The seriousness of the situation at Granville Technology – which owns Time Computers, Tiny and The Computer Shop retail chain —became clearer on Wednesday when the administrators were called in.
The estimated thousands of consumers who have paid for systems and are now waiting for delivery are growing increasingly worried.
One customer asked: "My son's laptop has just gone in for repair. Am I ever likely to see it again?" Those who have purchased maintenance agreements with Granville are concerned too.
While Granville remains in business, consumers can have some recompense with the company. This situation changes if the company goes out of business.
Those who have paid for goods by credit card have the most protection. "Any claim that could have been brought against Time or Tiny can be brought against the credit provider under Section 75 of the Consumer Credit Act 1974," said Joanne Barker, senior lawyer at Which? Legal Service.
Under the Sale of Goods Act, if the provider is unwilling or unable to deliver the goods — which could be the case with Granvile Technology — then the consumer can buy a similar product elsewhere and then look to the credit card company for the difference. This is also true for those who have made a part payment. As Barker explains, "if they had paid £500 deposit on a computer costing £3,000 which is not delivered, but have to buy a similar model at £3,500, they can look to the credit card company for the extra they have had to pay".
Those who have paid in cash are in a much more difficult position. If the company has gone into liquidation then a claim has to be made against the liquidators but, as unsecured creditors they will be the last to be paid and may not get paid anything.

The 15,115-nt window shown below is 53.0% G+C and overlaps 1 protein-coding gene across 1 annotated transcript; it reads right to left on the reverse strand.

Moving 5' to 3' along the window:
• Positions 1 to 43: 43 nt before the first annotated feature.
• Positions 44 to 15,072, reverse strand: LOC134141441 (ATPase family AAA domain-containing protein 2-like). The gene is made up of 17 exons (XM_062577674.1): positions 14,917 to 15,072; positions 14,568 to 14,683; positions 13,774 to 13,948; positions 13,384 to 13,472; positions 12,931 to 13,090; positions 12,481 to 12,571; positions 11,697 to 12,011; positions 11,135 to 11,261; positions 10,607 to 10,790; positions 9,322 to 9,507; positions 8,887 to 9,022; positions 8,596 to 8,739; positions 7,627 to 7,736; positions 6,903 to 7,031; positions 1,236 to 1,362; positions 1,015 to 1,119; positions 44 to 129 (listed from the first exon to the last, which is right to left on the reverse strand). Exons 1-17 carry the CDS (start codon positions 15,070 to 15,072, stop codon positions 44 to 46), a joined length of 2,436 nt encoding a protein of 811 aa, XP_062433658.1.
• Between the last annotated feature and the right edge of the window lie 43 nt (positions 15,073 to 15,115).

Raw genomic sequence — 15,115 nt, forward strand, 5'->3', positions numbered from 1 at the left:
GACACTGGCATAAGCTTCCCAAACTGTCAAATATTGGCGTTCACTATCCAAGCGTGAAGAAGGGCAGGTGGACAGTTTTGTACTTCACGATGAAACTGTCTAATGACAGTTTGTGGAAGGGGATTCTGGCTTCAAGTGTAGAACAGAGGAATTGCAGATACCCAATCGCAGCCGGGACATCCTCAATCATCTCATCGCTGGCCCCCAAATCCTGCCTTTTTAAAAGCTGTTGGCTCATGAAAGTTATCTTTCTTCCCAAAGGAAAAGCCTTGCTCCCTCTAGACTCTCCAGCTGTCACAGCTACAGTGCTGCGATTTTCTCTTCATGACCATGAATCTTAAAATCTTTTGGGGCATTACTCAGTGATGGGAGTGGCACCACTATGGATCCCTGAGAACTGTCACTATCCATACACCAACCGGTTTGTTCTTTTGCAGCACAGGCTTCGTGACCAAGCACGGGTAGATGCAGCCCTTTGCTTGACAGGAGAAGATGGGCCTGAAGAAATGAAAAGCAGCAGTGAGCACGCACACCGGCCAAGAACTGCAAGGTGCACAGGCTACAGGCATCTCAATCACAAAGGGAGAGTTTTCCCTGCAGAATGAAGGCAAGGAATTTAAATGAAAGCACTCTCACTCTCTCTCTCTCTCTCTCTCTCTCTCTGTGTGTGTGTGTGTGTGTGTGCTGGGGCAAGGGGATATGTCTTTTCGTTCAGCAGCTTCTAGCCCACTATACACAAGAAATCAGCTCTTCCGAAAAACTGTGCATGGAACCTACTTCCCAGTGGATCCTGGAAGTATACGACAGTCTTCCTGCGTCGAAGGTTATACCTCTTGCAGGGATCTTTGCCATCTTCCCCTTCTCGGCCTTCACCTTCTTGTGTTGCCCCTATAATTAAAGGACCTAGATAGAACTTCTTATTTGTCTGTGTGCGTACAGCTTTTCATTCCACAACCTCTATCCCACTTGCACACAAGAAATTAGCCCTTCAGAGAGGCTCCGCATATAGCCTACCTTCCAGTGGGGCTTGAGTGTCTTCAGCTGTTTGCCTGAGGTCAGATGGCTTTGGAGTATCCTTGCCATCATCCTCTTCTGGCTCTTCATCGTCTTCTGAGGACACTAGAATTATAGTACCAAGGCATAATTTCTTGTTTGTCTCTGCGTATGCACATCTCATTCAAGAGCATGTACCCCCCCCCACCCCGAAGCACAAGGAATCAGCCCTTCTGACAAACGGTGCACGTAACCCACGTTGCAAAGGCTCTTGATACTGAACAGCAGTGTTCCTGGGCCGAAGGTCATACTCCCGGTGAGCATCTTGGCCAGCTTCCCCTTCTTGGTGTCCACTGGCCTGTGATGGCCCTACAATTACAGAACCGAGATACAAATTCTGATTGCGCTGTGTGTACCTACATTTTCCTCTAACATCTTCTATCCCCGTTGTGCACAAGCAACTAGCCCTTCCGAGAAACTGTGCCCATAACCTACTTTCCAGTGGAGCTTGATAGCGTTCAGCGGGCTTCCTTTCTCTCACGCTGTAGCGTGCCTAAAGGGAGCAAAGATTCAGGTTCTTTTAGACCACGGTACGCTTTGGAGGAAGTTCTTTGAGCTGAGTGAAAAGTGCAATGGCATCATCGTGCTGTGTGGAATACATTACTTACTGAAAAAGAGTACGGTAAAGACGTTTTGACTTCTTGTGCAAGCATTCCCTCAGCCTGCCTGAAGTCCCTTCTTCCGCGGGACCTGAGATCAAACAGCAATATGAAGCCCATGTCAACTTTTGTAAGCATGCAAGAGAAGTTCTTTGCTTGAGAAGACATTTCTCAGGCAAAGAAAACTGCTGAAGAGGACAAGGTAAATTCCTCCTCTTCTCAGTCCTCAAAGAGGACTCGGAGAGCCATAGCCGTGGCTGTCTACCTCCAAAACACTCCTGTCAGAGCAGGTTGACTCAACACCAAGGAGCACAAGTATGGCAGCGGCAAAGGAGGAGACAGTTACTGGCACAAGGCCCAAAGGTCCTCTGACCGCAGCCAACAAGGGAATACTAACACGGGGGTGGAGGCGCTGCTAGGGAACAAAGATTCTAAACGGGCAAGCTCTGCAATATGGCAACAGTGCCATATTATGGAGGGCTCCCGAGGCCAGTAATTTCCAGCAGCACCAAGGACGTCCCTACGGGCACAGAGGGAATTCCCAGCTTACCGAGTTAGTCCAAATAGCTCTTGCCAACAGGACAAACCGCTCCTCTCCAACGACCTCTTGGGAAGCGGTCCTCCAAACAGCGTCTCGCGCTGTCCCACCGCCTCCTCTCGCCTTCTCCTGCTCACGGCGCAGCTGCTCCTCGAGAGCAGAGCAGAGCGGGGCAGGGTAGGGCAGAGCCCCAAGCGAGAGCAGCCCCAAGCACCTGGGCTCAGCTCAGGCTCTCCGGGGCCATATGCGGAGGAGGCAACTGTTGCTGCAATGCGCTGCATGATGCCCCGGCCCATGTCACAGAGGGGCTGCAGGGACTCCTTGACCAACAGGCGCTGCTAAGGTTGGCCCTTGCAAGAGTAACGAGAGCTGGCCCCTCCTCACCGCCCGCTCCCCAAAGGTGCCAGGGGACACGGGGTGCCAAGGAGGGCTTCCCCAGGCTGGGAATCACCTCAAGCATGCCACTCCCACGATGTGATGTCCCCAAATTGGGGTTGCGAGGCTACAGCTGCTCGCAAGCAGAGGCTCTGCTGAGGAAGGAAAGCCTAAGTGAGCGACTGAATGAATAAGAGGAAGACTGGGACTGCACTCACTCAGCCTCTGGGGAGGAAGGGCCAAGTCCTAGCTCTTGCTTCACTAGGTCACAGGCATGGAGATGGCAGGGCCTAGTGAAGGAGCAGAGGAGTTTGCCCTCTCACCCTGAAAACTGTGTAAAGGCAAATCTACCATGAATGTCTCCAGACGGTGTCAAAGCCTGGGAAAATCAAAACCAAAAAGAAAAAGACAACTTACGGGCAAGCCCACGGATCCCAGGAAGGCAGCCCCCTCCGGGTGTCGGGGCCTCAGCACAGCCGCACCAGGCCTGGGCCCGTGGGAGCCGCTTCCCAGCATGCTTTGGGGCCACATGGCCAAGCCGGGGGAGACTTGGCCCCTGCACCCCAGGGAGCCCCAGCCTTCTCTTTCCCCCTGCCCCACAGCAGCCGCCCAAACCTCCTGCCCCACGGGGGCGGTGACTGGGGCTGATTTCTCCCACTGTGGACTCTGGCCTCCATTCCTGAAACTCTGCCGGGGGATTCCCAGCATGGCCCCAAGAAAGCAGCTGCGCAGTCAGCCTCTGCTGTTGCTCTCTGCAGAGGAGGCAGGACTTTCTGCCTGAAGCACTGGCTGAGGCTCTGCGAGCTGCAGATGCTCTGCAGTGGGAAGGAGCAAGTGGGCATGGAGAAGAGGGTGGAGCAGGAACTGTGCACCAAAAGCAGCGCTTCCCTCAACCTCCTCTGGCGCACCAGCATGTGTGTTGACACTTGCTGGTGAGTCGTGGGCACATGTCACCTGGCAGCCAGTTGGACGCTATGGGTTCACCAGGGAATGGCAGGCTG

Time and Tiny had a range of "cash back" schemes where, as an incentive to buy more equipment, consumers would be offered cash back for purchasing the whole lot. These schemes are very popular in the IT business and especially in the US. Should Granville cease trading, the question of whether or not the consumer can get the cash back will, according to Barker, "depend on whether the cash-back scheme was underwritten by an insurance company, in which case it should not be affected". If the scheme was run by Granville it is unlikely that they will be paid.
There is also bad news for those who had paid for long-term maintenance with Time/Tiny, if Granville collapses for good. "If they paid in cash then their claim will fail," said Barker. However, "if the purchase was made, even in part, on credit card or with a finance agreement then the customer can claim from the credit provider," said Barker. "If any computers were purchased on hire purchase agreements then the claim is against the hire purchase company as they own the computer."